The NOSB meeting opened with the standard introductions and agency updates. There was a palpable tension as the soil and the soilless camps huddled in separate groups outside. The topic looming large and passionately at this meeting is whether to prohibit various modes of growing outside the soil—organic hydroponics.
The NOSB members have an amazing workload. Even before the meeting, they had already poured over 2000 written comments. A full 13.5 hours will be dedicated to listening to oral comments. It’s an arduous and transparent process. This is what makes Organic the gold standard.
Miles McEvoy, the National Organic Program’s (NOP) long-standing deputy administrator who recently retired, was conspicuously and for the first time in many years absent. Acting Deputy Administrator Ruihong Guo, Ph.D. will fill his role until a replacement is hired.
Despite the fact that there are 35 materials up for sunset at this meeting, the overwhelming amount of oral comments addressed the hydroponics issues.
While we have common ground on things such as GMO exclusion, there are many cracks in the organic mosaic—the public comments reflected the divisions. A good majority of all the commenters at this meeting were in support of prohibiting hydroponic production methods. Many were led by organic veterans who were part of the very formation of the organic standards.
Several past NOSB members weighed in that organic is all about soil. “Conventional farmers are beginning to talk about soil health and now organic is talking about growing without the soil.” The arguments were many and fervent from a variety of stakeholders.
“We are tricking and deceiving consumers with organic hydroponics, and large corporations are just chasing and riding the coattails of the organic label. Hydroponic is a shortcut, and these methods have been wrongly certified. Container and hydroponics don’t have to wait three years to be certified. Global warming can be combated with the ground beneath my feet, not hydroponics. It’s just downright harmful to the organic seal!”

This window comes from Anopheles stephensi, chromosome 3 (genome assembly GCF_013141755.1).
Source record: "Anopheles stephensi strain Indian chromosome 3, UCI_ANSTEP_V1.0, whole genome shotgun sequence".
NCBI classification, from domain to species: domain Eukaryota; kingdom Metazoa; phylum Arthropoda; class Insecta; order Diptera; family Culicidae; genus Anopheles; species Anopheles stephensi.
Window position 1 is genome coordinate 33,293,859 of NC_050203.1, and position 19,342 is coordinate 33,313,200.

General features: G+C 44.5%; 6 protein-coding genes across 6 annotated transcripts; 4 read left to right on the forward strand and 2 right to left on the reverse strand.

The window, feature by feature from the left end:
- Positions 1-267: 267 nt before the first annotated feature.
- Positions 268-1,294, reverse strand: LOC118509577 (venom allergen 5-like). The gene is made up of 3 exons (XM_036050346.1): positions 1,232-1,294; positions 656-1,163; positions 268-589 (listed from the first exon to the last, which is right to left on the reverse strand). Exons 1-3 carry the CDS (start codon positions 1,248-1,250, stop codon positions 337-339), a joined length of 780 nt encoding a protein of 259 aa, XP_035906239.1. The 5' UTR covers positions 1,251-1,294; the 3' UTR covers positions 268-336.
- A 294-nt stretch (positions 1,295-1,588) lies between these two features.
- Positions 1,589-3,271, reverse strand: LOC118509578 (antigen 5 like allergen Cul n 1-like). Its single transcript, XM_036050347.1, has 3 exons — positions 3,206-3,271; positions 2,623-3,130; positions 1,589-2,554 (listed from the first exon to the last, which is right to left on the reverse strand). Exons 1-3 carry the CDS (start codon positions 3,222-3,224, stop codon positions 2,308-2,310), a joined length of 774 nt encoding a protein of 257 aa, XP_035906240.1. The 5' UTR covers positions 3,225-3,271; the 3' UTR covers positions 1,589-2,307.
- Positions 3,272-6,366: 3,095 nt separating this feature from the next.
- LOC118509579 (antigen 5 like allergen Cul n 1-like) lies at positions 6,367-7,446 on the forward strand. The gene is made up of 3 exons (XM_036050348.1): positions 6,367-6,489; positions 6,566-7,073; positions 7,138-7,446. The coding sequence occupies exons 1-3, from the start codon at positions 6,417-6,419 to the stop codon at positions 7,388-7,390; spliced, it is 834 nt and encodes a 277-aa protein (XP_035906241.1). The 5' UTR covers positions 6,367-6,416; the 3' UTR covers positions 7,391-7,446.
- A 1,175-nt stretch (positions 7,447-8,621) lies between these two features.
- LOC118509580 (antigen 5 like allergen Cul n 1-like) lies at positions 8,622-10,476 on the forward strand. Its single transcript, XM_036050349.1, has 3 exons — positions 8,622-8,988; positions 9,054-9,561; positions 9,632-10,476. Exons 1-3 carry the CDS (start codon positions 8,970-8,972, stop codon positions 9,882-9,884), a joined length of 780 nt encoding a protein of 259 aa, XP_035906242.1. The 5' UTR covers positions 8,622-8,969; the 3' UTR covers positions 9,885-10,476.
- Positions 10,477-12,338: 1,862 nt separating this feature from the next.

The Keep The Soil In Organic members wore black T-shirts stating such and presented a petition where 86,000 citizens had signed “no to hydroponics in organic.” What we do to the Earth, we do to ourselves, and the current hydroponic situation deceives consumers. They marched in protest down the street during the lunch hour.
More radical voices demanded that, “this meeting is your chance to stop the corruption of organic by the USDA/NOP.”
A member representing IFOAM traveled 20 hours from the EU to give a three-minute comment to rally against soilless organic production. She suggested their inclusion could encourage IFOAM to urge renegotiation of the equivalency agreement between the EU and US.
There were fewer proponents in attendance that wanted to continue to allow the full spectrum of hydroponic and container methods in organic. Their arguments were equally impassioned.
“The inclusion of hydroponic methods creates environmental stewardship while providing organic food to more organic customers. Hydroponic growers are champions of innovations and produce clean food in a sustainable way. We use no pesticides, herbicides and foster biodiversity in their local area. Many of these systems use substantially less water.”